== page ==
One of the most common concerns small business marketers have about email marketing revolves around the frequency of sends. I’m constantly told by my clients that they don’t want to annoy their subscribers by sending too many emails. But just how many is too many?
Less or More?
There is a really simple “rule of thumb” answer to this question.
The moment you find yourself sending untargeted, irrelevant or just plain boring emails is the moment you are sending too many emails. However, if your subscribers always find value in your emails, meaning they are always relevant, useful and engaging, you could probably do with sending more.
There is absolutely no reason why your business shouldn’t look at email marketing as an everyday occurrence. In fact, if your business relies on an ongoing lead generation program to fuel its growth, email marketing (or a more advanced marketing automation strategy) should never be relegated to something you do once a month.
However, there are many other reasons why your business should consider sending more emails.
Here are four examples of businesses that could send an email every day to their clients. How could your business adopt a similar strategy?
- The Publisher: Whether you run a magazine, newspaper or online publication, a daily email offering the latest breaking news will keep your subscribers coming back to your website time and time again. As well as providing the latest news, your daily email also provides a new commercial platform where you can sell advertising. Note: I cut my teeth in the publishing business. My first step toward email marketing began when I launched a daily email news update for a weekly newspaper — essentially turning a weekly publication into a daily operation. I sent the emails out every morning before 9 a.m., which meant many of my subscribers started their day with my updates. Within weeks of launch, my newsletter had attracted a number of advertisers. Thanks to its low production costs (basically my time), the newsletter was not only useful to my subscribers but was also incredibly profitable.
- The Wholesaler: A daily email to your subscribers is incredibly useful if (a) prices change regularly or (b) new items come into stock every day. I’ve worked with marketers in both scenarios. A fresh fish merchant would update his clients about the latest prices direct from the dock — ensuring his clients had access to the freshest product at the right price. Similarly, a sports apparel wholesaler informed his subscribers of his latest deals before they even reached his warehouse — meaning stock would be sent out to clients as soon as it came in.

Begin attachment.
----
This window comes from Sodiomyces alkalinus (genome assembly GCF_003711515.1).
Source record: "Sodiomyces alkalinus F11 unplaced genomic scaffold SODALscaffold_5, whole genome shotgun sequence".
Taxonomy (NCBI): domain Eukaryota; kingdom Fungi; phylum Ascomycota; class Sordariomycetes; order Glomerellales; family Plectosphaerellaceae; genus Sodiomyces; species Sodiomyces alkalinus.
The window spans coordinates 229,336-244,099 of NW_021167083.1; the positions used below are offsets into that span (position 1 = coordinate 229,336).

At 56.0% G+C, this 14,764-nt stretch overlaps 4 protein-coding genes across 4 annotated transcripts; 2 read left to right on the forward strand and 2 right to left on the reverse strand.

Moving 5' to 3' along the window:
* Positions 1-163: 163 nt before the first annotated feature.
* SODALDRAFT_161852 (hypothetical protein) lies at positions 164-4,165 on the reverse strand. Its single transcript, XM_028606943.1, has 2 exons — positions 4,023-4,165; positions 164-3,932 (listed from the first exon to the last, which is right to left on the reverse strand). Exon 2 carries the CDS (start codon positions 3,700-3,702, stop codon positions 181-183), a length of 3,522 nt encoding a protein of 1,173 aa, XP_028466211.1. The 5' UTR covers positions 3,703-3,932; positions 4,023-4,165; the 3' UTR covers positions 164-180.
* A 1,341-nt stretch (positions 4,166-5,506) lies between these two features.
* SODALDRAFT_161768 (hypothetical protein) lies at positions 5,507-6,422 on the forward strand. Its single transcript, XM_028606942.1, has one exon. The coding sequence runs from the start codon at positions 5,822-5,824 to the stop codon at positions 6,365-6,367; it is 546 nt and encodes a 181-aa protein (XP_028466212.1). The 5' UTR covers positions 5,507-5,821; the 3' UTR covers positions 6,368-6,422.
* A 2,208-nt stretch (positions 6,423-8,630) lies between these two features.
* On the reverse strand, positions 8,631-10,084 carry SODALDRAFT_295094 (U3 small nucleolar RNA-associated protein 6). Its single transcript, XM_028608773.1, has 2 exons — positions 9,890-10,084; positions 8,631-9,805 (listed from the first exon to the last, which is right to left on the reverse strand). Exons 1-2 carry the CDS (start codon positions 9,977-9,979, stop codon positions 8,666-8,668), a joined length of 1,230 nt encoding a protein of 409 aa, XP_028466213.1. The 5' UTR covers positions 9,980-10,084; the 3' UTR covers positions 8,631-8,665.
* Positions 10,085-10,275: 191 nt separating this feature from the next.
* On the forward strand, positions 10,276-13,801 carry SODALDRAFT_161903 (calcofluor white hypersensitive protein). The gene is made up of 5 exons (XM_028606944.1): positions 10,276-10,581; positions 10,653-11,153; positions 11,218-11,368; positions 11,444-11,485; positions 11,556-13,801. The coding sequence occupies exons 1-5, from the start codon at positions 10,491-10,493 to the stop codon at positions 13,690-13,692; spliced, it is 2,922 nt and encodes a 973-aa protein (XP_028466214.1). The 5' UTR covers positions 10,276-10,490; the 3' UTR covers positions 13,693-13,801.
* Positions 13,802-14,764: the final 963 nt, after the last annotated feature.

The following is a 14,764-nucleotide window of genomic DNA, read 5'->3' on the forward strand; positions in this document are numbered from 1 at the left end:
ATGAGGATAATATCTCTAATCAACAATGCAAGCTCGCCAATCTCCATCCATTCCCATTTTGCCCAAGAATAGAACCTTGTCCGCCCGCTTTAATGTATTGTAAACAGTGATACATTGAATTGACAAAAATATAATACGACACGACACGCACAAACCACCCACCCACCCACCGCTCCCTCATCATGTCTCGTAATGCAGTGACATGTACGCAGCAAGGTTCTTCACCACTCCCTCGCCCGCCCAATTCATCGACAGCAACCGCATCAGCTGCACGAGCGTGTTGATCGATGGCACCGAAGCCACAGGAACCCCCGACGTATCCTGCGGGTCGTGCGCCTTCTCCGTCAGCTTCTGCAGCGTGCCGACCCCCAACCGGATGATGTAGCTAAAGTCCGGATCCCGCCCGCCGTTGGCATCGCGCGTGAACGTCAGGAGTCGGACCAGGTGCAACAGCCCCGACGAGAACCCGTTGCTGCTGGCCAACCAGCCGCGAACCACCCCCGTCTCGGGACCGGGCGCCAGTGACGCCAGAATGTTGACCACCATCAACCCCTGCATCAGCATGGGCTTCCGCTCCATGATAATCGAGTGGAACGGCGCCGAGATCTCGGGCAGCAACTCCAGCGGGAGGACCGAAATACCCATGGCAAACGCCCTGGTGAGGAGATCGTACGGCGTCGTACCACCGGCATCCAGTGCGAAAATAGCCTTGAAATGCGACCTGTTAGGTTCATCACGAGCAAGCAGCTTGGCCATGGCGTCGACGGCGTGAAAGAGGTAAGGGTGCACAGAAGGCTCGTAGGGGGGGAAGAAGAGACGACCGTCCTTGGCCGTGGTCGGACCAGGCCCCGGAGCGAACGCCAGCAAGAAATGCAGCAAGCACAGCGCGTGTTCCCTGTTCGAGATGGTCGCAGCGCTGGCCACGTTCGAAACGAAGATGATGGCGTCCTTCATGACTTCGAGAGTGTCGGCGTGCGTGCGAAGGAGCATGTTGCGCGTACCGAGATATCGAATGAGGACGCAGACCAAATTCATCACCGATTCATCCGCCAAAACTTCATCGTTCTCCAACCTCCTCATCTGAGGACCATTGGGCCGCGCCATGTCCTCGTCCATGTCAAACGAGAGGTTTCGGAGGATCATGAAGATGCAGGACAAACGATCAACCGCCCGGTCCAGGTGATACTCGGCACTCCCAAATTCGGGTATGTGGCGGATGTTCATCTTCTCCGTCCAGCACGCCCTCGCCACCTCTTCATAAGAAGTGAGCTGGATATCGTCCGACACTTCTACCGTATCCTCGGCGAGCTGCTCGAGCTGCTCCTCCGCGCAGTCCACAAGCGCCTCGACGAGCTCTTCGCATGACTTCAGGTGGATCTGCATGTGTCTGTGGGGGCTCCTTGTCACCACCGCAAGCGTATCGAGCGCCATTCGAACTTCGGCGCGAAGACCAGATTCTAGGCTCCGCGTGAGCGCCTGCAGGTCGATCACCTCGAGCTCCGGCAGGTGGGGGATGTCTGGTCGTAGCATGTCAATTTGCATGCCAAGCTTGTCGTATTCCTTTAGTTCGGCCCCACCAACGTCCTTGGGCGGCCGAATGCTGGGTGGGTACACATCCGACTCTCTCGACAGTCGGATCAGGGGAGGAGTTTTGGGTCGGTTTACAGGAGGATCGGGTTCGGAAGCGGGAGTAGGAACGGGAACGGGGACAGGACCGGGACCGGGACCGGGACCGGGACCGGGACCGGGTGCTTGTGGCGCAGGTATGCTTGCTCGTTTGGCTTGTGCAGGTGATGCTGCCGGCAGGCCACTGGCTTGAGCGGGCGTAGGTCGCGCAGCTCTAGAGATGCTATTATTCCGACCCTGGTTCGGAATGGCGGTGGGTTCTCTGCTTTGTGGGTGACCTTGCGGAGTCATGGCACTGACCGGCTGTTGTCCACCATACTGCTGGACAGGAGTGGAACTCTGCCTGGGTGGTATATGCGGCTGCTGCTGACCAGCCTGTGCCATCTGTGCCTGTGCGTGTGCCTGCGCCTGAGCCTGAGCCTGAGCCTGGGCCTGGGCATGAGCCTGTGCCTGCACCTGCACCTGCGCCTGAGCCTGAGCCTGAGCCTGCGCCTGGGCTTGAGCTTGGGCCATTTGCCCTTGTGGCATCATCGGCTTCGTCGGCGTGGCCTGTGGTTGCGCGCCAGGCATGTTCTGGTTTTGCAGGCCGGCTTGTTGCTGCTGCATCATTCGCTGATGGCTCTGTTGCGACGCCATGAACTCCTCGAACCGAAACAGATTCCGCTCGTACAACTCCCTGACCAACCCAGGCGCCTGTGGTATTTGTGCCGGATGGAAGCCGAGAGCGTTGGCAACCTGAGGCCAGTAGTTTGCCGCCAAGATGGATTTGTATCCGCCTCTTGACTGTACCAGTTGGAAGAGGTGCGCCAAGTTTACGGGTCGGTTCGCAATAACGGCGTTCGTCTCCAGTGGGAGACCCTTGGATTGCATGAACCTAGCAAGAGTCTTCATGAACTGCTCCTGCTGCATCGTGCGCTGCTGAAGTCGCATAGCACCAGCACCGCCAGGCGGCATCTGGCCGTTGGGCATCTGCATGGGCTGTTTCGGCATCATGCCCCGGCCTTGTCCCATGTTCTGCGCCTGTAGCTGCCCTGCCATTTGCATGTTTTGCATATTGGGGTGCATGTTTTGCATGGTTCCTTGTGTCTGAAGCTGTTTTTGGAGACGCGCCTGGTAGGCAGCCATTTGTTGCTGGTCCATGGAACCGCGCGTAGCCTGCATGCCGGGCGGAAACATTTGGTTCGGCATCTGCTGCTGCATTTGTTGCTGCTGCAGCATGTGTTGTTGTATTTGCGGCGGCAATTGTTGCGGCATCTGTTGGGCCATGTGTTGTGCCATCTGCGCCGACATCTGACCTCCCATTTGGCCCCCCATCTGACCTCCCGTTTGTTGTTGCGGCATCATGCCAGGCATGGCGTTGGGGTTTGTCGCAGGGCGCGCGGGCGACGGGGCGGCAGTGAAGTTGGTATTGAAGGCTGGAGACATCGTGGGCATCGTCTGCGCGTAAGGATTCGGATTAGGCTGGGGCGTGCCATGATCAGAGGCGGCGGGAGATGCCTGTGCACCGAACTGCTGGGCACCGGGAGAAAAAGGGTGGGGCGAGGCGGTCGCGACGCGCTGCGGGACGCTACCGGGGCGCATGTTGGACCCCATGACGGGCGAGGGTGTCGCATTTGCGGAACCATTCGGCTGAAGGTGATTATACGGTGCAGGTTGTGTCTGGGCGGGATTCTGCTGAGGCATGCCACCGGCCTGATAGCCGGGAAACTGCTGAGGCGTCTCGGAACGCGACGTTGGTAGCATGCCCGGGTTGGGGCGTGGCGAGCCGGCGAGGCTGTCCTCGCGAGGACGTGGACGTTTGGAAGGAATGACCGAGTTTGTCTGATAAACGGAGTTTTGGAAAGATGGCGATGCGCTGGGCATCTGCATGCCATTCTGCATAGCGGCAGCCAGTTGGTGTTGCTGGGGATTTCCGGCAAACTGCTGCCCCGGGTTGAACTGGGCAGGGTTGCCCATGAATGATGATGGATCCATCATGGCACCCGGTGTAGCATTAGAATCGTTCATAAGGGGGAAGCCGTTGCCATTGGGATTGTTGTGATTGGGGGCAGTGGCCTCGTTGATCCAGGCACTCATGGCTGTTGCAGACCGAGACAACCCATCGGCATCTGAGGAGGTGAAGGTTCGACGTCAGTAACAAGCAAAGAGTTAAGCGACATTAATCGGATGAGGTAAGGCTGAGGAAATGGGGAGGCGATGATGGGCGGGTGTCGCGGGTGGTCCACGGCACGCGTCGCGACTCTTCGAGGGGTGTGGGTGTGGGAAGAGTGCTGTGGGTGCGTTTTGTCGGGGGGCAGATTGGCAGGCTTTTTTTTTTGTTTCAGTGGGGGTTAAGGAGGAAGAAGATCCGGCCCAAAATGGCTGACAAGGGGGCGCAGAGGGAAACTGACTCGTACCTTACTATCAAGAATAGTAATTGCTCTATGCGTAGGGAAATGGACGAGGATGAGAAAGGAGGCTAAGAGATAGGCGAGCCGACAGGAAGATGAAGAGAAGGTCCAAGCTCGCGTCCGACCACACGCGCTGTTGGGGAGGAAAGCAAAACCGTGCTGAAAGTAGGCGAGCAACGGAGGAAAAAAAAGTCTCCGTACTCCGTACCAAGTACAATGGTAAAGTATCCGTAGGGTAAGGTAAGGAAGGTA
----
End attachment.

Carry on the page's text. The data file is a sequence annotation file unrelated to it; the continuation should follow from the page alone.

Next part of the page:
- The Recruitment Agency: When your subscribers are looking for a new role, they cannot have too many job leads. Because looking for work can be incredibly hard work itself (not to mention potentially very stressful), a daily email is not only useful, it may even give your subscribers the lift they require to make a positive career move.
- The Real Estate Agent: Similar to the wholesaler and the recruitment agency, real estate agents have access to incredibly desirable products, which can be flipped quickly if the right people are sent the right information at the right time. In especially competitive markets like New York, London or Gibraltar, properties don’t stay on the market for too long, so the quicker you market them, the more likely that sale will be yours.
Easy Come, Easy Go, Easy Come Back Again
With all of the above models, it’s important to enable your subscribers to be able to opt in and opt out of your sends easily. A lost subscriber shouldn’t be seen as a defeat — it just means they may no longer be in the market for your particular product or service anymore. This is especially true if you’ve just helped them find a new job or dream home.
In such cases, it’s always a good idea to offer alternative newsletters. For example, a homeowner might appreciate a monthly send highlighting the value of properties in the area in which they have just purchased, or a job seeker might appreciate a less frequent send highlighting new opportunities. This will help draw them back into the more frequent sends should their circumstances change.
Could you send more emails? Share your comments below:
This abridged post first appeared on the iContact Email Marketing Blog.